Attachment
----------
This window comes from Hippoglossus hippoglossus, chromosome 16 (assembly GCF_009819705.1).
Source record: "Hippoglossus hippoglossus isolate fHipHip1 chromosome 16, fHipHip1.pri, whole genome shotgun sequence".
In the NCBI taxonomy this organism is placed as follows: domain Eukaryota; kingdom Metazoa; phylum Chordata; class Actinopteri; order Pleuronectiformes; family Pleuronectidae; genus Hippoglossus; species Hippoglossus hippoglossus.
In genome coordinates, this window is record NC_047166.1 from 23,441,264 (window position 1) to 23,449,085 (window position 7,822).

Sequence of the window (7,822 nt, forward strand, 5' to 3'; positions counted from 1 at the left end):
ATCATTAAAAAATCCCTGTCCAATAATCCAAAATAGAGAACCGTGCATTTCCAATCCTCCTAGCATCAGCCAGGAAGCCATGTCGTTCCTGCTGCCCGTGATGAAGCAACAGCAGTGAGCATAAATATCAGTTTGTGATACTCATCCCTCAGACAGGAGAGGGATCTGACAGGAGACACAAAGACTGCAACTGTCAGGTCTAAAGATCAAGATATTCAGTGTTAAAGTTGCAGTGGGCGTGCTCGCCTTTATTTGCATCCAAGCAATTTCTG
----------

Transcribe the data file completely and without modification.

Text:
This window comes from Hippoglossus hippoglossus, chromosome 16 (assembly GCF_009819705.1).
Source record: "Hippoglossus hippoglossus isolate fHipHip1 chromosome 16, fHipHip1.pri, whole genome shotgun sequence".
In the NCBI taxonomy this organism is placed as follows: domain Eukaryota; kingdom Metazoa; phylum Chordata; class Actinopteri; order Pleuronectiformes; family Pleuronectidae; genus Hippoglossus; species Hippoglossus hippoglossus.
In genome coordinates, this window is record NC_047166.1 from 23,441,264 (window position 1) to 23,449,085 (window position 7,822).

Sequence of the window (7,822 nt, forward strand, 5' to 3'; positions counted from 1 at the left end):
ATCATTAAAAAATCCCTGTCCAATAATCCAAAATAGAGAACCGTGCATTTCCAATCCTCCTAGCATCAGCCAGGAAGCCATGTCGTTCCTGCTGCCCGTGATGAAGCAACAGCAGTGAGCATAAATATCAGTTTGTGATACTCATCCCTCAGACAGGAGAGGGATCTGACAGGAGACACAAAGACTGCAACTGTCAGGTCTAAAGATCAAGATATTCAGTGTTAAAGTTGCAGTGGGCGTGCTCGCCTTTATTTGCATCCAAGCAATTTCTG